Elderly ER patient dies after 6-hour wait

CBC News - Montreal - Elderly ER patient dies after 6-hour wait


The family of a Montreal woman who died after waiting six hours in the emergency ward of St-Luc Hospital is filing a complaint against the hospital

Thérèse de Repentigny, 78, died at the hospital last Tuesday.

Her daughter, Fernande Blais, was with de Repentigny in the emergency room and said hospital staff ignored her, despite her complaints of severe stomach pain.

After the initial triage assessment, Blais said, her mother waited six hours without anyone from the hospital checking her condition, during which time her pain became unbearable.

Blais said her mother asked for medicine to help ease the pain but was told to wait her turn. Not long after that, she was pronounced dead.

A shocked Blais said that what made it even harder was that someone from the hospital told her that if her mother had received treatment earlier, she might still be alive. Blais said the family is considering taking legal action.

Hospital spokeswoman Lucie Dufresne said an internal investigation is underway.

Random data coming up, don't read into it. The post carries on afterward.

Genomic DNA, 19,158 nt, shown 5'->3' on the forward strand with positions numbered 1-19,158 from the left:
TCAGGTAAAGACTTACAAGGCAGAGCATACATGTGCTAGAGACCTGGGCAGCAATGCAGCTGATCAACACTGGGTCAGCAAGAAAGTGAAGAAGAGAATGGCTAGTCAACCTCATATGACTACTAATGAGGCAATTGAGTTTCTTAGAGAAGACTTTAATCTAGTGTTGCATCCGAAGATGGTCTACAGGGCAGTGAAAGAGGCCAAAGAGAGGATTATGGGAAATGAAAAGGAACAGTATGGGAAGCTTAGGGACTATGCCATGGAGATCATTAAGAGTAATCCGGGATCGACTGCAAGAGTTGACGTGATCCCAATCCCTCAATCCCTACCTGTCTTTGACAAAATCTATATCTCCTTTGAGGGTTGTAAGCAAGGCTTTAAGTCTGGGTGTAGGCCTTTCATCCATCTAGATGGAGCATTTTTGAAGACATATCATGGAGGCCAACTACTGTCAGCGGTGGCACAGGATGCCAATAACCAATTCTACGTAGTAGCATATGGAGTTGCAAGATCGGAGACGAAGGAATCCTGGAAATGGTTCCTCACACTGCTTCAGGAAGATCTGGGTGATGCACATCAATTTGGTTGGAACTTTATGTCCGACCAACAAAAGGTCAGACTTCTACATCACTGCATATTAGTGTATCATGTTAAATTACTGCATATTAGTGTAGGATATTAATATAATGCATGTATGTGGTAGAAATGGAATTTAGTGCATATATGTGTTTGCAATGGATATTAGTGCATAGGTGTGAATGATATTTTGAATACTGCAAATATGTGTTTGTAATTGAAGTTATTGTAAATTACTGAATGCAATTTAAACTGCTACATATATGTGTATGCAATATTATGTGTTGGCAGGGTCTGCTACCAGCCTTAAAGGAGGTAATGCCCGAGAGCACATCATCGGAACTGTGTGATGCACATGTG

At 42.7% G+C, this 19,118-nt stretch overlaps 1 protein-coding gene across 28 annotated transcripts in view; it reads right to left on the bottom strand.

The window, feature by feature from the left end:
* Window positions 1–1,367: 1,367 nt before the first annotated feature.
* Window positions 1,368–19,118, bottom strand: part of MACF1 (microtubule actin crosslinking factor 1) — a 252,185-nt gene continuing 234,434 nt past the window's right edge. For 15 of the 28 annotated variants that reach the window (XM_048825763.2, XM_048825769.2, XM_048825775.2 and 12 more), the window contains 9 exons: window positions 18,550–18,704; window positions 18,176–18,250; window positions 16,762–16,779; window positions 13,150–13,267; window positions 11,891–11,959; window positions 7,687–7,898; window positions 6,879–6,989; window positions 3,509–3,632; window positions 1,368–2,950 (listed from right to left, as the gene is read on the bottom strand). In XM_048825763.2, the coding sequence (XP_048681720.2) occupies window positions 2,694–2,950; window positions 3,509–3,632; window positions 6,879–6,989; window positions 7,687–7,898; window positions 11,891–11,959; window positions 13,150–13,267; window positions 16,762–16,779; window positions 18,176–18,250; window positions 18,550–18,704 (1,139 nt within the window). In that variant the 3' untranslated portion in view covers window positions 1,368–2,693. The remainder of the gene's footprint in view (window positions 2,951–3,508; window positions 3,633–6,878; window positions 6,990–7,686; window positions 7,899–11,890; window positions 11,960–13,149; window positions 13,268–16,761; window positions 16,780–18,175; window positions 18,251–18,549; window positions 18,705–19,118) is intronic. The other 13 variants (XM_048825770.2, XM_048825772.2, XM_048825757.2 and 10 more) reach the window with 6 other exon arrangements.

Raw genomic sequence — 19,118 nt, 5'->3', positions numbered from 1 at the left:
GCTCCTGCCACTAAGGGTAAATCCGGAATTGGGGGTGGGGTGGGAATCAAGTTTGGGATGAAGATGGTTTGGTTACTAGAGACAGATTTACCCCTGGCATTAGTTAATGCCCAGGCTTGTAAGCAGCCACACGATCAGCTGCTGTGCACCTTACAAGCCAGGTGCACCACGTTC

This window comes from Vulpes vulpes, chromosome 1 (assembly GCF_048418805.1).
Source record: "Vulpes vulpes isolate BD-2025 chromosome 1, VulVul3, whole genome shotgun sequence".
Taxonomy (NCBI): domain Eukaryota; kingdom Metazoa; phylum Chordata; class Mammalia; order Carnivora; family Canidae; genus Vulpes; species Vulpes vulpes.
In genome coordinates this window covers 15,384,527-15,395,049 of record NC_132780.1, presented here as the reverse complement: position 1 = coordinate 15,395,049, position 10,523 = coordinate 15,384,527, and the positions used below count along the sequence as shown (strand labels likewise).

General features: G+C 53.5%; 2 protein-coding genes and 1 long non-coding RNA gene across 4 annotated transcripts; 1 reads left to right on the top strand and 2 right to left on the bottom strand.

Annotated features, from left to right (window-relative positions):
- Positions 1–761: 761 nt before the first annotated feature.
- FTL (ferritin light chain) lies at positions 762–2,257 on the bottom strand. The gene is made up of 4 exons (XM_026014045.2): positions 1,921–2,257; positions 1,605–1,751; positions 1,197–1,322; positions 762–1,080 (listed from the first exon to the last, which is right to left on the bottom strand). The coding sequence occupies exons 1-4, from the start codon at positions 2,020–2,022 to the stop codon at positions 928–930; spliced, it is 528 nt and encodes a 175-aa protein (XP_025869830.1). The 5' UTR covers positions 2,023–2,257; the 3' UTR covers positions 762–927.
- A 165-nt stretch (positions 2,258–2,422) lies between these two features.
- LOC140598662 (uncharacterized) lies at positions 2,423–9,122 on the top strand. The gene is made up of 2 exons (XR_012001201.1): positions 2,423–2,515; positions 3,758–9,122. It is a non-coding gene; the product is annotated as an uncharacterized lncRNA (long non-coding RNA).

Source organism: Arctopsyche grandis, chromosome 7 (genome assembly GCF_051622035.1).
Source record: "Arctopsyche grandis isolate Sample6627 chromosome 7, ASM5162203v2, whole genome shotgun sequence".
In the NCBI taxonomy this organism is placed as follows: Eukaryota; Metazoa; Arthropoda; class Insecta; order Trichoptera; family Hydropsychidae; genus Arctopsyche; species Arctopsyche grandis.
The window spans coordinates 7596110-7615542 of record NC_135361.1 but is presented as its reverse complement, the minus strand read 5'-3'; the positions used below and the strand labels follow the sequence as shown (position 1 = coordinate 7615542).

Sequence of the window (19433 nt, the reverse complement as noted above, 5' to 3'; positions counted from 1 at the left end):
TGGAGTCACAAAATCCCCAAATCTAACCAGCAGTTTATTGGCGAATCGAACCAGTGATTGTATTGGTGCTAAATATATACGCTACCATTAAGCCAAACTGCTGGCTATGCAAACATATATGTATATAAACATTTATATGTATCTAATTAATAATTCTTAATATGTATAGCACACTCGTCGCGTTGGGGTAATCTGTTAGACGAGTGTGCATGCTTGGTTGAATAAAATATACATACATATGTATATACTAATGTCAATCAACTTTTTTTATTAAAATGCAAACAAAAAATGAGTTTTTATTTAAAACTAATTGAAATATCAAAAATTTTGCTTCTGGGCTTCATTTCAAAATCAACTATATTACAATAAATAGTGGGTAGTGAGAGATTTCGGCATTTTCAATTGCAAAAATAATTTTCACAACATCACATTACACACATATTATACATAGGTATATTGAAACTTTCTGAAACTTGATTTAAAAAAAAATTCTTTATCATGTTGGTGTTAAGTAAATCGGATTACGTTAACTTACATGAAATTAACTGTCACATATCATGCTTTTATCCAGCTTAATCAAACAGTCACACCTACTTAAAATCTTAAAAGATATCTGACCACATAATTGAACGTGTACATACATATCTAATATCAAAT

"What the ombudsman is going to do will help understand exactly what happened, but that person has 45 days to do the report, and we have to wait on that report," Dufresne said.

The specific cause of de Repentigny's death isn't known, but an autopsy report is expected to be made public Tuesday.

This sort of thing seems to happen a lot in Montreal...... maybe somebody needs to tell them in Montreal that it's a Hospital, not the damn DMV.
This sort of thing happens a lot, but not just in Montreal. I remember reading somewhere that a fellow had passed away in the waiting room after sitting there for several hours. I believe there was a video clip with the article. I am not sure the resolution to that story, but I know that it was a couple of years ago.
Quote: Originally Posted by shadowshivView Post

This sort of thing happens a lot, but not just in Montreal. I remember reading somewhere that a fellow had passed away in the waiting room after sitting there for several hours. I believe there was a video clip with the article. I am not sure the resolution to that story, but I know that it was a couple of years ago.